The next drive began at the Patriot 33. An unnecessary roughness penalty on Ray Lewis put the Patriots at the Baltimore 36. A one-yard gain by Shane Vereen was sandwiched between incomplete passes to Hernandez and Lloyd. Facing fourth down and nine at the Baltimore 35, Bill Belichick opted to punt. Up to this point, the Ravens had run 12 offensive plays for 35 net yards and had punted each time. Not wanting to try a 53-yard field goal into the wind is a no-brainer. Going for it was low risk and better strategy, with the Ravens at worst getting the ball at the 35, something they could do after a kickoff. But Belichick punted instead. Baltimore punted the ball back to the Patriots, and they took over at their 47. An eight-yard pass to Hernandez was sandwiched between incomplete passes to Vereen and Lloyd (sound familiar?), and the Ravens got the ball back after a punt from the Baltimore 45. Just like the previous drive, the Patriots failed to go for it, and the Ravens got a touchdown anyway, driving 90 yards instead of 55.

The Patriots did answer with what would be their only touchdown drive of the game. They got the ball right back with 2:32 left in the half and the ball at the Ravens' 43, more indication of how much better field position they had than Baltimore. They were at the Baltimore 27 with 34 seconds left when the two plays that spelled doom for the Patriots happened. Brady hit Hernandez in the right flat for 17 yards. But he failed to get out of bounds, and the Patriots had to spend their second timeout. On the next play, Brady scrambled to the seven-yard line and slid, but he slid in bounds and the clock continued to run.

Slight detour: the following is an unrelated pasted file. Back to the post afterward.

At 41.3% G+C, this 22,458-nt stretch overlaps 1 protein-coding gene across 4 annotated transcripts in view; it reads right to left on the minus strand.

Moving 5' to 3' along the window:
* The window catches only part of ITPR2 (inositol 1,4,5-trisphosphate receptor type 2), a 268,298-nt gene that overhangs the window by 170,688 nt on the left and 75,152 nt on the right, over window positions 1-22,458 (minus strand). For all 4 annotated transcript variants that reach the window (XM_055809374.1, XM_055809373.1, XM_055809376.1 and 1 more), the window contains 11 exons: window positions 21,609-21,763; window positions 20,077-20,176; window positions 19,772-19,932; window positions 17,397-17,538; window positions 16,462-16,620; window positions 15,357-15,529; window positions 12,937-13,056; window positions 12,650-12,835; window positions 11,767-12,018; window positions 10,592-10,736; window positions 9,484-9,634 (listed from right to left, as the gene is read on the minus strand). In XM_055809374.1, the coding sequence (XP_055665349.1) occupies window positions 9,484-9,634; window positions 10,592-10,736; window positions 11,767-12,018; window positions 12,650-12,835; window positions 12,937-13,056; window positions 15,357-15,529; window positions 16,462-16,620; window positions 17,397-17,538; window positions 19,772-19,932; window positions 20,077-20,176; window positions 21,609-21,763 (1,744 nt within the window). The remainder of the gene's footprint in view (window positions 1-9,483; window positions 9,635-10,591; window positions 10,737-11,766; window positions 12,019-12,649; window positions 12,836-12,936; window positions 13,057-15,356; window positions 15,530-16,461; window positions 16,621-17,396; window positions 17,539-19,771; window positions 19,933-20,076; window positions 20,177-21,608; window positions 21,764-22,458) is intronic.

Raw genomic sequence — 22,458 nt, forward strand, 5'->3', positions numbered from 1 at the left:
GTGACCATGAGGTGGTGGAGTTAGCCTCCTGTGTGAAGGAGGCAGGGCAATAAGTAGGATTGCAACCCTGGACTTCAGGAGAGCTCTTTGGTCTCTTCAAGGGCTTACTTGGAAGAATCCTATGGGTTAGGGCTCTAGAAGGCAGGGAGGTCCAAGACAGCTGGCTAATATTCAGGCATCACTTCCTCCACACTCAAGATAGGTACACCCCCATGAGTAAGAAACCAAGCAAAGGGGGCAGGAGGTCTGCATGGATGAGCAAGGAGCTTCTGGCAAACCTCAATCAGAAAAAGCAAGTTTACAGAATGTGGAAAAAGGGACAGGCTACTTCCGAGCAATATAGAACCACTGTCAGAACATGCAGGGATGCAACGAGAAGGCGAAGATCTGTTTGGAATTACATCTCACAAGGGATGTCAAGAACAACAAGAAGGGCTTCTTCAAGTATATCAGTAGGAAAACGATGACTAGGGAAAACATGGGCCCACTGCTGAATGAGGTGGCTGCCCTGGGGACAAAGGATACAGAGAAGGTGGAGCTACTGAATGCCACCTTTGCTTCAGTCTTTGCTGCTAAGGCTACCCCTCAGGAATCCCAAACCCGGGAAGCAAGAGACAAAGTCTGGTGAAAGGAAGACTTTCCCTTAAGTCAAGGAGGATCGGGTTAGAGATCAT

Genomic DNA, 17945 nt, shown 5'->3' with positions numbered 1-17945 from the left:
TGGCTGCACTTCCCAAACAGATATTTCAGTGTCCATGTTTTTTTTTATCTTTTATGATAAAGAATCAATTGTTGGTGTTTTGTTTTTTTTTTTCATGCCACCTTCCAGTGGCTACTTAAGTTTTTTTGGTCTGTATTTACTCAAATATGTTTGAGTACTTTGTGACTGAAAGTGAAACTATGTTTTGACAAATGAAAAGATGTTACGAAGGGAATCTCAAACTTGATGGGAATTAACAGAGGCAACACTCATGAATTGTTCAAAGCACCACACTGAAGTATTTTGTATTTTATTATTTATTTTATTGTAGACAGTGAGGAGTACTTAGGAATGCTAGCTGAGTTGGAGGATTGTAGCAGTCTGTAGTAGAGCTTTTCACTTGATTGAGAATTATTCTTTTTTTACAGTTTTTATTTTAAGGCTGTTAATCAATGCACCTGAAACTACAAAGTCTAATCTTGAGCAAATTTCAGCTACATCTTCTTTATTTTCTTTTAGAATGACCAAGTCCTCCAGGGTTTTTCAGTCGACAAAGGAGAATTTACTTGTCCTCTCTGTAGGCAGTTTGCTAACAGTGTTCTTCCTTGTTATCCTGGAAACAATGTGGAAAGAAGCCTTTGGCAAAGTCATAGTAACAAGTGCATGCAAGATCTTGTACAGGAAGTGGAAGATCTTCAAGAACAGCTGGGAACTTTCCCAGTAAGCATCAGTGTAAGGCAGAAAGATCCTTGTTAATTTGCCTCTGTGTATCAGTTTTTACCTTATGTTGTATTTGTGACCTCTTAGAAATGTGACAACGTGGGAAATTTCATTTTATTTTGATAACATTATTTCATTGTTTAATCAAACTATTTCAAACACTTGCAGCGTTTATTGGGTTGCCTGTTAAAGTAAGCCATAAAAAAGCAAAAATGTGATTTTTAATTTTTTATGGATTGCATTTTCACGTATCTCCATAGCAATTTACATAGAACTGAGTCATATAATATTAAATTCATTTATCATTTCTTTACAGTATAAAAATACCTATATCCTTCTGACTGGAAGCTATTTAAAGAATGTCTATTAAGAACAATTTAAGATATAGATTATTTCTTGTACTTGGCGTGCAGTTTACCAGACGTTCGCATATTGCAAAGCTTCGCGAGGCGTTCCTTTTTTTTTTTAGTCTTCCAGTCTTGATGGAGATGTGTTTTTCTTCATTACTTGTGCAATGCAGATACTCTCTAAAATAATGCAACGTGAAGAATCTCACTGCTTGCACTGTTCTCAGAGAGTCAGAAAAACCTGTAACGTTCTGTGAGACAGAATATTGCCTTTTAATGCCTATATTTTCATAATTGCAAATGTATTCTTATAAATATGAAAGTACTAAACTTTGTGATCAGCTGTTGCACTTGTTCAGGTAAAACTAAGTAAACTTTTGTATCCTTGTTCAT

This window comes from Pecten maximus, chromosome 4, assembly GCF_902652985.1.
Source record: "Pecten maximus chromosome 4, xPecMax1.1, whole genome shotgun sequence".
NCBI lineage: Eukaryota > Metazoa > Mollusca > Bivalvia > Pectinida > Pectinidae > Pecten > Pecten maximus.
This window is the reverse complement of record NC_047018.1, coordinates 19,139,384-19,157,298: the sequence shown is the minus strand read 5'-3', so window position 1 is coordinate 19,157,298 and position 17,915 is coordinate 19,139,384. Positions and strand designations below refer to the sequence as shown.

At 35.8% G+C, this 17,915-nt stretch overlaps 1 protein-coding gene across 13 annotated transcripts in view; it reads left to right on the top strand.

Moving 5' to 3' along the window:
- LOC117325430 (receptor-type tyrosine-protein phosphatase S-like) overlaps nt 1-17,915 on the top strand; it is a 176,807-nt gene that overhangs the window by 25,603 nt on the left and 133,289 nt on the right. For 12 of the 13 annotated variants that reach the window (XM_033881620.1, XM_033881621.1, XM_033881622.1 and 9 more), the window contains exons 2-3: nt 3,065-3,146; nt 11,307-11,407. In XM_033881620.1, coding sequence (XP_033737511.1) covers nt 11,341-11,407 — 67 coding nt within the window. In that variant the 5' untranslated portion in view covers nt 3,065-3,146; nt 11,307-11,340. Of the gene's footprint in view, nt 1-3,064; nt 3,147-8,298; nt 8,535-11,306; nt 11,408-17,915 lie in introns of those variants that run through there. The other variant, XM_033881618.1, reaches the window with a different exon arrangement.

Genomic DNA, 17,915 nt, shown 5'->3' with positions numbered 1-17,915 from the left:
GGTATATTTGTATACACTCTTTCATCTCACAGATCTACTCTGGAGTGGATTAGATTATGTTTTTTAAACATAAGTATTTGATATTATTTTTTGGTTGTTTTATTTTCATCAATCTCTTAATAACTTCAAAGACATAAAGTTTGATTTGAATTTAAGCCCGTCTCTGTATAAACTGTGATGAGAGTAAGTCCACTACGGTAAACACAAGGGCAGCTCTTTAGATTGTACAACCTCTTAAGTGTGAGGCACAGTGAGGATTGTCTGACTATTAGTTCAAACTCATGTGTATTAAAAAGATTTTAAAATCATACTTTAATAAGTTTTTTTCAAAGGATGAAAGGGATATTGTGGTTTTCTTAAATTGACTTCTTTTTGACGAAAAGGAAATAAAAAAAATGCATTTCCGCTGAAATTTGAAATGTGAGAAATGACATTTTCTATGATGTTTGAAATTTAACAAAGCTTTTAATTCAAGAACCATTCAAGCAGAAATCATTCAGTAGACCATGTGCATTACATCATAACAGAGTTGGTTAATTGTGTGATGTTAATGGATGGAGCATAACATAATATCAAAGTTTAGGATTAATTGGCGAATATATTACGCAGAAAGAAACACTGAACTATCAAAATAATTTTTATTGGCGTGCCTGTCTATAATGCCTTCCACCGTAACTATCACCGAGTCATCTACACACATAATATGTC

Inexplicably, Brady tried to hustle his team up to the line of scrimmage to run one quick play before a field goal attempt and save the timeout. The clock ran down to four seconds before the final timeout was called, and the Patriots went into the locker room up 13-7 after a chip shot field goal. Why Brady didn't simply call time after he slid is something nobody can figure out. Or why he simply didn't scramble out of bounds. Those are plays Brady makes in his sleep. This sort of bonehead clock management doesn't usually happen to the Patriots.

Take away the two punts for a second. Down 21-7, might the Ravens have played the second half differently? Or, might the Patriots have played things differently with a two-touchdown lead instead of only a six-point lead? Once Baltimore offensive coordinator Jim Caldwell finally woke up and started calling for more passes, the Ravens went off on a 21-0 run. But if the Patriots were up 21-7, or maybe even 24-7, might Baltimore have gone into a panic mode and called for a bunch of Denver bombs to Torrey Smith? Conversely, might the Patriots have run the ball more in the second half to manage the game better and eat up clock? By the time the fourth quarter had set in, might the Ravens, given how hard they had to play last week at Denver, been too tired to stop the run?

Welker had a bad drop and Ridley got clobbered and coughed up the game-sealing fumble (which really should have been ruled down by contact and not a fumble), but the game was lost by then. This is a classic case when you have a team you are superior to on paper, let them hang around when you otherwise should be blowing them out, and then watching them upset you right out of a Super Bowl berth. Baltimore's opportunistic and brutally tough defense won out in the end, allowing Joe Flacco to have easy pickings with a depleted Patriot defense, and that is why they are heading to New Orleans and not the Patriots.

So, for the first time in franchise history, the Patriots lose an AFC Championship Game at home. For the first time in Gillette Stadium history, the Patriots lose after leading at halftime. And perhaps the most saddening element of all is that Lewis' career didn't end, but instead Gil Santos' career did.

The Patriots are who they are, just not all the time. But it was the worst possible time for the Patriots to be unpatriotic.